Signed as the previous letter. Add. Endd. French.
2 pp. [Holland XXIII. f. 69.]
Copy of the above. [Ibid. f. 67.]
April 11. Sir John Conway to Burghley.
Where it is complained to her Majesty and the lords that this is a very disorderly garrison through want of discipline, and that I carry a negligent regard of my duty towards her Majesty in giving over much liberty to Barney and Pygot:—I numbly beseech your lordship to suspend your judgment until you shall hear men of a better disposition and knowledge speak, which have been here eye-witnesses. I am to this gentleman, your lordship's son (fn. 2) a stranger, and he is one that can be a more righteous judge in this case than any men, by reason he hath lately, in his travels, seen the government and state of sundry and many garrisons, as well of her Majesty's part as the King's side. I refer myself to his report how her Majesty's soldiers in Ostend sort with other places. I wish to God your lordship did see them and me and all our disorder in a true glass. And the rest of her Majesty's garrisons in the like sort.
I am not of so weak judgment as to complain of being told of my faults, where I am faulty, but I grieve not a little to be misreported to her Majesty and your lordship. I dare truly avow, if the soldiers of this place and the burghers of the same had not been kept both in good order and discipline, in this tickle time of my being here, this place had not been now in her Majesty's commandment. My trust is, your lordship will conceive well of me until I deserve the contrary. Your lordship shall find me a constant man in duty and loyalty towards her Majesty; and always one very willing and glad to do your lordship and yours all the service which I shall be able.—Ostend, 11 April, 1588.
Holograph. Add. Endd. 1 p. [Ibid. f. 71.]
Names of the divers noblemen that came to the Commissioners at their first meeting in the Low Countries, at the place of meeting near Ostend, in tents.
Duke of Parma; Marquis of Guasto, general of the cavalry; Marquis of Renti, admiral; Don John de Medicis; Don John Manrique; Count Egmont; Marquis of Malespine; Count Octavio de Mansuelt; Count de Galuon; Count Nicolao de Cesis; M. de la Motte; M. de Fresin.
Besides the Commissioners: Count of Arenbergh; M. de Champigni, baron de Renetz; President Richirdio; John Baptista Maes, Advocat fiscal of Brabant; Flamont Garnier, secretary.
Endd. 1588. 1 p. [Flanders II. f. 175.]
April 11/21. Capt. Guillaume Suderman to Walsingham.
Apology for not writing earlier, assurances of respect etc. Only writing now at the persuasion of Mr. Milez and Mr. Tibault, who are about to accompany Lord Cobham.—Ostend, 21 April, 1588, stilo novo.
Add. Endd. French.
1 p. [Holland XXIII. f. 73.]
April 11. Lord Cobham to Burghley.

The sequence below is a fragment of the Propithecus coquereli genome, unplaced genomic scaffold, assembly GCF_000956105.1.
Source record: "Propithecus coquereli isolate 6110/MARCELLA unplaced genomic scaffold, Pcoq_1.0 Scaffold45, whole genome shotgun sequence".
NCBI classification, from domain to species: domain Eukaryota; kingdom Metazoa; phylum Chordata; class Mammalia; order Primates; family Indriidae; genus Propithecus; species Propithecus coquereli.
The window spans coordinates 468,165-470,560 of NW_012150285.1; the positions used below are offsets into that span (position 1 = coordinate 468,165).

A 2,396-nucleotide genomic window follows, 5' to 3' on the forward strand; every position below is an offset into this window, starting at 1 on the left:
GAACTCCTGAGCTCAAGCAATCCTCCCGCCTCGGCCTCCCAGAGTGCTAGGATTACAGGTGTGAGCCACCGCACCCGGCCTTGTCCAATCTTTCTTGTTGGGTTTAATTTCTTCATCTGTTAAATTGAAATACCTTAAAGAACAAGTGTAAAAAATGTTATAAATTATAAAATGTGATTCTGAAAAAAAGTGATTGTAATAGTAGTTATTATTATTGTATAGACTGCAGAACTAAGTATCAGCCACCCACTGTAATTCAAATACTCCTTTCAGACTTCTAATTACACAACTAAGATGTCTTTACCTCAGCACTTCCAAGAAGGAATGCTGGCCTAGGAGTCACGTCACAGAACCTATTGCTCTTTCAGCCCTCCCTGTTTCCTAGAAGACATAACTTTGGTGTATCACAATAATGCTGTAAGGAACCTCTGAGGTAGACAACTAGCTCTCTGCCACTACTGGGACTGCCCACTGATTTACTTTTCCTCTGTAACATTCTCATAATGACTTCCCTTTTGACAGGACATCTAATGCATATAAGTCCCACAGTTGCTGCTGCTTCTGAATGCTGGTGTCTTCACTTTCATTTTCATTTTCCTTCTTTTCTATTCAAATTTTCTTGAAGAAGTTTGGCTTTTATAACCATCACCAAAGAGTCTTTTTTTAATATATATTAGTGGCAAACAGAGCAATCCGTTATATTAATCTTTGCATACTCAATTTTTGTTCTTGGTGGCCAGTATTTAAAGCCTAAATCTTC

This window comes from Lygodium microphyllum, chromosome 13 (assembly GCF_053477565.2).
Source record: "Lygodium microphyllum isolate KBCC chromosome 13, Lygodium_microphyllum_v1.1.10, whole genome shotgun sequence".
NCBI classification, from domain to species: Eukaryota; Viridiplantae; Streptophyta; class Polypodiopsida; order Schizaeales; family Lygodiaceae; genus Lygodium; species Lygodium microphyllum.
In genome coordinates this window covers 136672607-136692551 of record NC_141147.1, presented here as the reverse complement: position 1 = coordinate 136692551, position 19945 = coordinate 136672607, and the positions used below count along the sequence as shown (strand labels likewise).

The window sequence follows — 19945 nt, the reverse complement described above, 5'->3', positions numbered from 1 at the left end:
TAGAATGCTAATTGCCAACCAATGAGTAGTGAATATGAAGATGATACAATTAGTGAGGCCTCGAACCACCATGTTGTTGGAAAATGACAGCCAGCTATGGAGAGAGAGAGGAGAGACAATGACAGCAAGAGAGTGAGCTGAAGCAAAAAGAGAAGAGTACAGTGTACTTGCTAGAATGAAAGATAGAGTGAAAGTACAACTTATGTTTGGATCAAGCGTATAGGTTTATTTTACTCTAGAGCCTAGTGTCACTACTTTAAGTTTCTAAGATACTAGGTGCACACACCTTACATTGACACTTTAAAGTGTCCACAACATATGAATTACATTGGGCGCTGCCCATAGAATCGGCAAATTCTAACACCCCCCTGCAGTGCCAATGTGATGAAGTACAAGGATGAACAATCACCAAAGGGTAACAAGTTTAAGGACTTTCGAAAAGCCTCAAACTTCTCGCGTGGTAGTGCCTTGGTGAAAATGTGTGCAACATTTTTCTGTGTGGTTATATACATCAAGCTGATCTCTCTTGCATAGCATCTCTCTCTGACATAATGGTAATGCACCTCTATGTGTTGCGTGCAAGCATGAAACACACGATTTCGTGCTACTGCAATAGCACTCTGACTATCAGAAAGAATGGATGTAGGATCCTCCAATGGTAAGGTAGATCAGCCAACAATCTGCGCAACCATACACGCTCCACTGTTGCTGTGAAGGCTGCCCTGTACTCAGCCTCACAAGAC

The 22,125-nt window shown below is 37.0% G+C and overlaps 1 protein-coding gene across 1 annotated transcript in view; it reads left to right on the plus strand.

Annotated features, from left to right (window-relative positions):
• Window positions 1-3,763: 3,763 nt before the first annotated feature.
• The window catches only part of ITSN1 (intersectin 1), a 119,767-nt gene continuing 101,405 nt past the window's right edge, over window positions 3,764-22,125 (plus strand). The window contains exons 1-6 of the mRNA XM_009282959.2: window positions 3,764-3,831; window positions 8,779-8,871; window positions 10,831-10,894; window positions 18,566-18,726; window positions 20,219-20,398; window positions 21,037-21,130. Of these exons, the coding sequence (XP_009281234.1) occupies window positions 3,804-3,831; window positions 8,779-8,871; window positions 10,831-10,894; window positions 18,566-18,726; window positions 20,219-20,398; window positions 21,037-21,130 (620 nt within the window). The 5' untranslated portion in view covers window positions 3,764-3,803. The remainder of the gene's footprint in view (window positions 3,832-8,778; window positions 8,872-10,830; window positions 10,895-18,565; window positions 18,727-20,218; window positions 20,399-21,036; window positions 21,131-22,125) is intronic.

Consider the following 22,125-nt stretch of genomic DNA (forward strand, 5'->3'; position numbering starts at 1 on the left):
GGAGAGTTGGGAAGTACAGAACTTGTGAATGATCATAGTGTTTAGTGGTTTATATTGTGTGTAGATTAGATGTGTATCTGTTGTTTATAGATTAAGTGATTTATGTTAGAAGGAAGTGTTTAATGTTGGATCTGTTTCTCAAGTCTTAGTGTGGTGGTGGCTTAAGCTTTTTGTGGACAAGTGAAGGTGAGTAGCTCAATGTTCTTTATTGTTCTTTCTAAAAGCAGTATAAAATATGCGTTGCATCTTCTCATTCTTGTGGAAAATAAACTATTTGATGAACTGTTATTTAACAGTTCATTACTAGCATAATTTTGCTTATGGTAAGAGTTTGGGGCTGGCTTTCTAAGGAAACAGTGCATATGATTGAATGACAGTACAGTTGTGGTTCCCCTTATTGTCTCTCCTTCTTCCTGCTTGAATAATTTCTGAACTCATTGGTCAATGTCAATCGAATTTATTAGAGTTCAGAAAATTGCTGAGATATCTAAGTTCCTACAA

As Mr. Cecil wishes to return home with what has passed to-day at our meeting between this town and Newport, I will not trouble you with many lines, but only heartily pray you for expedition of such resolution as her Majesty may now take.
“The cessation of arms will, as I take it,” in some sort be granted; for they have promised to propound it to the Duke, and send us word either to-morrow or Saturday; and then they look to have us nominate another place.” I hope your lordship sees how we have hitherto proceeded to her Majesty's great honour. If there be any that think otherwise I wish they had my place.
Within these two days, 700 mariners have passed from Dunkirk to the Sluse. “And as soon as a place is appointed for our next meeting, truly they will go so roundly to work that if we know not in points her Majesty's pleasure … they will say that we do but seek to win time, as now they daily charge us. I heartily pray you to have care of us; that we may not stay here, to our great charges and doubt of our health …—Ostend, 11 April,
Postscript. “Touching the deputy lieutenants' information that gentlemen that have charge of footmen do refuse to find [them?], it is that I have and do mislike; but for that themselves do it, the rest do refuse it; but it is against my will. I pray your lordship to help it.”
Holograph. Add. Endd. 1 p. [Flanders III. f. 94.]
April 11. The Commissioners to the Privy Council.
We have received her Majesty's letter of March 29, touching the hostages, and her gracious direction to my lord Admiral for our safety, for the which we are infinitely bound to her. Two of her pinnaces, the Moon and the Spy are arrived here already.
“As touching the words in her commission prope Berghen up Zoome … we think ourselves much bounden unto her that the is pleased we may assure the Commissioners on the other side of amendment, if they will needs require it…